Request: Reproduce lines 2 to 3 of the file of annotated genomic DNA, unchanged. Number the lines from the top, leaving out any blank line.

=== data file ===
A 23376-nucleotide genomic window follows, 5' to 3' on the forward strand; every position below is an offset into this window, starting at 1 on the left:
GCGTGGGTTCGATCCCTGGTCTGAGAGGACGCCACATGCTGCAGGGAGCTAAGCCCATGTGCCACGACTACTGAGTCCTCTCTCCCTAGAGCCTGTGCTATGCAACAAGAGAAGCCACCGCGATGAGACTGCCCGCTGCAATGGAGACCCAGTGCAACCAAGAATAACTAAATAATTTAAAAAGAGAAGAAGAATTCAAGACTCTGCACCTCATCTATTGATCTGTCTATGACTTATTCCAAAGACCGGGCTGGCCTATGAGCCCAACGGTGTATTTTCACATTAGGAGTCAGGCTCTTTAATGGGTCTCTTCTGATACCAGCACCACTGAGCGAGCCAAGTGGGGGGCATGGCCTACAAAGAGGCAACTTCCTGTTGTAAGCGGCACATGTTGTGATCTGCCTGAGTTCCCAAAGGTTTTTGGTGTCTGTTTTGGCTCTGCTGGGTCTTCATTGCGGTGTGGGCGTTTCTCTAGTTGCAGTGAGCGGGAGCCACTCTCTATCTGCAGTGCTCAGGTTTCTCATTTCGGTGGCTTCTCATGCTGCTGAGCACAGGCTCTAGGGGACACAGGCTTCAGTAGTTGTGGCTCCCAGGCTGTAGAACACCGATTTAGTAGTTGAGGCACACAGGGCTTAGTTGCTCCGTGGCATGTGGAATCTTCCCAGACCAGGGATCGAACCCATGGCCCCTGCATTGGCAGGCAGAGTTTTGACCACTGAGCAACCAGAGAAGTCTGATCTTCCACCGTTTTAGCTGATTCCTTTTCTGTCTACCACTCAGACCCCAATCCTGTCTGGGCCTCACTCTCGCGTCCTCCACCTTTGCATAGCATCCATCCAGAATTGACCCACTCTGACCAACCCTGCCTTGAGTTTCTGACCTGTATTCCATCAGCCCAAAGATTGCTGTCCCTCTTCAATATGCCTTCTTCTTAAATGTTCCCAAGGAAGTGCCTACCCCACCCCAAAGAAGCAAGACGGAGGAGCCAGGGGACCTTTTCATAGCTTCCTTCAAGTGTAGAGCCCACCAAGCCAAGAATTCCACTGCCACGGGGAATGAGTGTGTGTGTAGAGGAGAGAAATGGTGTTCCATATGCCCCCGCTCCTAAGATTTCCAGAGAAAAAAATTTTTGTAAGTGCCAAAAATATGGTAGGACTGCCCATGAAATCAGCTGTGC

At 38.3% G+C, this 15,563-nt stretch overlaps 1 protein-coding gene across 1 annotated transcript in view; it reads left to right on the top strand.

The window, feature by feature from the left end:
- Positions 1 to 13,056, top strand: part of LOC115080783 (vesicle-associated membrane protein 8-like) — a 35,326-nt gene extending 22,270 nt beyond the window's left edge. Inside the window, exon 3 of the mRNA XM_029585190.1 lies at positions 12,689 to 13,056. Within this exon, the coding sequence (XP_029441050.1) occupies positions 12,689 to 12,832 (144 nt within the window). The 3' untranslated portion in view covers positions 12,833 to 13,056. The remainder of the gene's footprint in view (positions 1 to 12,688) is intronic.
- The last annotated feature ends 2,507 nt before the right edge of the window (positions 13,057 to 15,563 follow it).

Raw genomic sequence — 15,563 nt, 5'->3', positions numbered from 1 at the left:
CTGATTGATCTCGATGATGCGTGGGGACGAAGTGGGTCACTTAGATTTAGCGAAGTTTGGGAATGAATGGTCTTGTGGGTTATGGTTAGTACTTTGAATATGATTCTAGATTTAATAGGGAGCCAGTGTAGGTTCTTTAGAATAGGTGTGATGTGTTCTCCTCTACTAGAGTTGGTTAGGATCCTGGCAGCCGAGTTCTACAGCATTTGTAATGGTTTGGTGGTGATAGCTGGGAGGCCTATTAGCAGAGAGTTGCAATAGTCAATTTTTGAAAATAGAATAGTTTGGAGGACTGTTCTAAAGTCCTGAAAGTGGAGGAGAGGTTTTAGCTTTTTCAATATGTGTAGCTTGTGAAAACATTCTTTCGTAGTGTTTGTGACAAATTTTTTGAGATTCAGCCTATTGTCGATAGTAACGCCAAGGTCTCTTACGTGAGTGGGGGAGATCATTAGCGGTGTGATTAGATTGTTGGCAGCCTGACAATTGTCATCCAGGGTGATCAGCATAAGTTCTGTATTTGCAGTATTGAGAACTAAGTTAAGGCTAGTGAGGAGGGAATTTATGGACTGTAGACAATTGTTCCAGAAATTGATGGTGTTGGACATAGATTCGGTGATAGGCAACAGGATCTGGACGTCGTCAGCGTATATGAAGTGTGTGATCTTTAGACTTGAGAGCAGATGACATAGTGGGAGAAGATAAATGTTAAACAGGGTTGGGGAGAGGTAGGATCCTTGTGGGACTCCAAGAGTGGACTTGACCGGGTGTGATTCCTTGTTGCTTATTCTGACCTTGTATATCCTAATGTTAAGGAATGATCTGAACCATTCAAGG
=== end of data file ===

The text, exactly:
GCGTGGGTTCGATCCCTGGTCTGAGAGGACGCCACATGCTGCAGGGAGCTAAGCCCATGTGCCACGACTACTGAGTCCTCTCTCCCTAGAGCCTGTGCTATGCAACAAGAGAAGCCACCGCGATGAGACTGCCCGCTGCAATGGAGACCCAGTGCAACCAAGAATAACTAAATAATTTAAAAAGAGAAGAAGAATTCAAGACTCTGCACCTCATCTATTGATCTGTCTATGACTTATTCCAAAGACCGGGCTGGCCTATGAGCCCAACGGTGTATTTTCACATTAGGAGTCAGGCTCTTTAATGGGTCTCTTCTGATACCAGCACCACTGAGCGAGCCAAGTGGGGGGCATGGCCTACAAAGAGGCAACTTCCTGTTGTAAGCGGCACATGTTGTGATCTGCCTGAGTTCCCAAAGGTTTTTGGTGTCTGTTTTGGCTCTGCTGGGTCTTCATTGCGGTGTGGGCGTTTCTCTAGTTGCAGTGAGCGGGAGCCACTCTCTATCTGCAGTGCTCAGGTTTCTCATTTCGGTGGCTTCTCATGCTGCTGAGCACAGGCTCTAGGGGACACAGGCTTCAGTAGTTGTGGCTCCCAGGCTGTAGAACACCGATTTAGTAGTTGAGGCACACAGGGCTTAGTTGCTCCGTGGCATGTGGAATCTTCCCAGACCAGGGATCGAACCCATGGCCCCTGCATTGGCAGGCAGAGTTTTGACCACTGAGCAACCAGAGAAGTCTGATCTTCCACCGTTTTAGCTGATTCCTTTTCTGTCTACCACTCAGACCCCAATCCTGTCTGGGCCTCACTCTCGCGTCCTCCACCTTTGCATAGCATCCATCCAGAATTGACCCACTCTGACCAACCCTGCCTTGAGTTTCTGACCTGTATTCCATCAGCCCAAAGATTGCTGTCCCTCTTCAATATGCCTTCTTCTTAAATGTTCCCAAGGAAGTGCCTACCCCACCCCAAAGAAGCAAGACGGAGGAGCCAGGGGACCTTTTCATAGCTTCCTTCAAGTGTAGAGCCCACCAAGCCAAGAATTCCACTGCCACGGGGAATGAGTGTGTGTGTAGAGGAGAGAAATGGTGTTCCATATGCCCCCGCTCCTAAGATTTCCAGAGAAAAAAATTTTTGTAAGTGCCAAAAATATGGTAGGACTGCCCATGAAATCAGCTGTGC

At 38.3% G+C, this 15,563-nt stretch overlaps 1 protein-coding gene across 1 annotated transcript in view; it reads left to right on the top strand.